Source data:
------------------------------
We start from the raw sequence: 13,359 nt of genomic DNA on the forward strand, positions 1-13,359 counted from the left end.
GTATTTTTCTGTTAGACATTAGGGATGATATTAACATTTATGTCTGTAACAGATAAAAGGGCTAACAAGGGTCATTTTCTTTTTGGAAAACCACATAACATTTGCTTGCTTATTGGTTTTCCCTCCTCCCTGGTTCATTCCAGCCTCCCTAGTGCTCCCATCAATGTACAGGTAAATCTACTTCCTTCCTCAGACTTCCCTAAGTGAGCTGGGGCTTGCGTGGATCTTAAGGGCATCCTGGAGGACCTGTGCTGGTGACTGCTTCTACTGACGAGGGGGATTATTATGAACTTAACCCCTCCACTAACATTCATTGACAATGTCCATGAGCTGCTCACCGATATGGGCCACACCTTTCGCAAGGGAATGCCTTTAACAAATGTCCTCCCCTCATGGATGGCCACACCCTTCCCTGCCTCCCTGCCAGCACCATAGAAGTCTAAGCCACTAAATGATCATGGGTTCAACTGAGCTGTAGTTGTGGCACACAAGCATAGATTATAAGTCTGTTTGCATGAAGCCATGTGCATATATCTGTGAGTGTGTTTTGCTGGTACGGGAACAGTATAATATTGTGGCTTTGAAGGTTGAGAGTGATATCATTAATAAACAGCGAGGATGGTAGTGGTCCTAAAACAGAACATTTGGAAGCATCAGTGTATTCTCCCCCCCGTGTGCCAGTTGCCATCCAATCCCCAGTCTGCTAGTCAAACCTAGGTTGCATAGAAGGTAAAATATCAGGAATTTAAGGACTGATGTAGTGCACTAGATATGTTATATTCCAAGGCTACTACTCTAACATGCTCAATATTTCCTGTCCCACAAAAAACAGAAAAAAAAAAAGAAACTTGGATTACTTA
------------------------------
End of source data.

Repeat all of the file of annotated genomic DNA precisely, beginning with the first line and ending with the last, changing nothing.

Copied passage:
We start from the raw sequence: 13,359 nt of genomic DNA on the forward strand, positions 1-13,359 counted from the left end.
GTATTTTTCTGTTAGACATTAGGGATGATATTAACATTTATGTCTGTAACAGATAAAAGGGCTAACAAGGGTCATTTTCTTTTTGGAAAACCACATAACATTTGCTTGCTTATTGGTTTTCCCTCCTCCCTGGTTCATTCCAGCCTCCCTAGTGCTCCCATCAATGTACAGGTAAATCTACTTCCTTCCTCAGACTTCCCTAAGTGAGCTGGGGCTTGCGTGGATCTTAAGGGCATCCTGGAGGACCTGTGCTGGTGACTGCTTCTACTGACGAGGGGGATTATTATGAACTTAACCCCTCCACTAACATTCATTGACAATGTCCATGAGCTGCTCACCGATATGGGCCACACCTTTCGCAAGGGAATGCCTTTAACAAATGTCCTCCCCTCATGGATGGCCACACCCTTCCCTGCCTCCCTGCCAGCACCATAGAAGTCTAAGCCACTAAATGATCATGGGTTCAACTGAGCTGTAGTTGTGGCACACAAGCATAGATTATAAGTCTGTTTGCATGAAGCCATGTGCATATATCTGTGAGTGTGTTTTGCTGGTACGGGAACAGTATAATATTGTGGCTTTGAAGGTTGAGAGTGATATCATTAATAAACAGCGAGGATGGTAGTGGTCCTAAAACAGAACATTTGGAAGCATCAGTGTATTCTCCCCCCCGTGTGCCAGTTGCCATCCAATCCCCAGTCTGCTAGTCAAACCTAGGTTGCATAGAAGGTAAAATATCAGGAATTTAAGGACTGATGTAGTGCACTAGATATGTTATATTCCAAGGCTACTACTCTAACATGCTCAATATTTCCTGTCCCACAAAAAACAGAAAAAAAAAAAGAAACTTGGATTACTTA